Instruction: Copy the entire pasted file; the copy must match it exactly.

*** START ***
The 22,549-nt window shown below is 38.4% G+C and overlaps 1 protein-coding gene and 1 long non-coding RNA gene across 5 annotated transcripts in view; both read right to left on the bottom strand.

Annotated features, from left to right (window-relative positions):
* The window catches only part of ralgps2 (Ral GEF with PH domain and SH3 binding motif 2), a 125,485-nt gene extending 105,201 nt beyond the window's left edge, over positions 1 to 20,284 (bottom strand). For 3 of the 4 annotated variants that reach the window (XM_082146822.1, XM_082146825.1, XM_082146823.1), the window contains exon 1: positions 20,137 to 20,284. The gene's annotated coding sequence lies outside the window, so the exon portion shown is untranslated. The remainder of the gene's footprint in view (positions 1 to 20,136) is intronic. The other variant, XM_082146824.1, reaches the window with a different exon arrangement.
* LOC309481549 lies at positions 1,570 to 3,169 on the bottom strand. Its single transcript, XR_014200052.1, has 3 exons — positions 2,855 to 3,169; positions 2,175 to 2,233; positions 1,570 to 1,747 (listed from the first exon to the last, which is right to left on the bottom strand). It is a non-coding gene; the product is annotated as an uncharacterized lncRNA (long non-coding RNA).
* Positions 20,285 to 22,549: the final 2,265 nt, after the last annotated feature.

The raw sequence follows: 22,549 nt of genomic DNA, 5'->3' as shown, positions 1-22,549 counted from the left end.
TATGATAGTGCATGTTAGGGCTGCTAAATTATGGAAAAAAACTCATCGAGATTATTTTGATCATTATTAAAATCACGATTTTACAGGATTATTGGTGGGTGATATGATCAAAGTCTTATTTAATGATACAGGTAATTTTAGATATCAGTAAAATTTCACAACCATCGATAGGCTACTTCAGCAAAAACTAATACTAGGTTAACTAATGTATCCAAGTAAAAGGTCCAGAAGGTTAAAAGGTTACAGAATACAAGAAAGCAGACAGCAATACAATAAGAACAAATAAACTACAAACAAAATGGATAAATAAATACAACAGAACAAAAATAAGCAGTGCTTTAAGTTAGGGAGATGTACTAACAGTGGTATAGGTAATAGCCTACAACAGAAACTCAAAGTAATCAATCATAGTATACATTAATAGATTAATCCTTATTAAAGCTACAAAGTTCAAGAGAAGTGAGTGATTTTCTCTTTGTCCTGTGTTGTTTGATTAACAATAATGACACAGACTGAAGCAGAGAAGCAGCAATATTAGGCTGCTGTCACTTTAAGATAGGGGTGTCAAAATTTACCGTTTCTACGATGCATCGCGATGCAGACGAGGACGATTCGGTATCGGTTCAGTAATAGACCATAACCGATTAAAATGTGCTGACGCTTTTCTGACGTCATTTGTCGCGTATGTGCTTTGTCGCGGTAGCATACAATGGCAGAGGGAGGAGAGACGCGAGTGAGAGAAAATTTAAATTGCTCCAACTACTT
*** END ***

The 22,549-nt window shown below is 38.4% G+C and overlaps 1 protein-coding gene and 1 long non-coding RNA gene across 5 annotated transcripts in view; both read right to left on the bottom strand.

Annotated features, from left to right (window-relative positions):
* The window catches only part of ralgps2 (Ral GEF with PH domain and SH3 binding motif 2), a 125,485-nt gene extending 105,201 nt beyond the window's left edge, over positions 1 to 20,284 (bottom strand). For 3 of the 4 annotated variants that reach the window (XM_082146822.1, XM_082146825.1, XM_082146823.1), the window contains exon 1: positions 20,137 to 20,284. The gene's annotated coding sequence lies outside the window, so the exon portion shown is untranslated. The remainder of the gene's footprint in view (positions 1 to 20,136) is intronic. The other variant, XM_082146824.1, reaches the window with a different exon arrangement.
* LOC309481549 lies at positions 1,570 to 3,169 on the bottom strand. Its single transcript, XR_014200052.1, has 3 exons — positions 2,855 to 3,169; positions 2,175 to 2,233; positions 1,570 to 1,747 (listed from the first exon to the last, which is right to left on the bottom strand). It is a non-coding gene; the product is annotated as an uncharacterized lncRNA (long non-coding RNA).
* Positions 20,285 to 22,549: the final 2,265 nt, after the last annotated feature.

The raw sequence follows: 22,549 nt of genomic DNA, 5'->3' as shown, positions 1-22,549 counted from the left end.
TATGATAGTGCATGTTAGGGCTGCTAAATTATGGAAAAAAACTCATCGAGATTATTTTGATCATTATTAAAATCACGATTTTACAGGATTATTGGTGGGTGATATGATCAAAGTCTTATTTAATGATACAGGTAATTTTAGATATCAGTAAAATTTCACAACCATCGATAGGCTACTTCAGCAAAAACTAATACTAGGTTAACTAATGTATCCAAGTAAAAGGTCCAGAAGGTTAAAAGGTTACAGAATACAAGAAAGCAGACAGCAATACAATAAGAACAAATAAACTACAAACAAAATGGATAAATAAATACAACAGAACAAAAATAAGCAGTGCTTTAAGTTAGGGAGATGTACTAACAGTGGTATAGGTAATAGCCTACAACAGAAACTCAAAGTAATCAATCATAGTATACATTAATAGATTAATCCTTATTAAAGCTACAAAGTTCAAGAGAAGTGAGTGATTTTCTCTTTGTCCTGTGTTGTTTGATTAACAATAATGACACAGACTGAAGCAGAGAAGCAGCAATATTAGGCTGCTGTCACTTTAAGATAGGGGTGTCAAAATTTACCGTTTCTACGATGCATCGCGATGCAGACGAGGACGATTCGGTATCGGTTCAGTAATAGACCATAACCGATTAAAATGTGCTGACGCTTTTCTGACGTCATTTGTCGCGTATGTGCTTTGTCGCGGTAGCATACAATGGCAGAGGGAGGAGAGACGCGAGTGAGAGAAAATTTAAATTGCTCCAACTACTT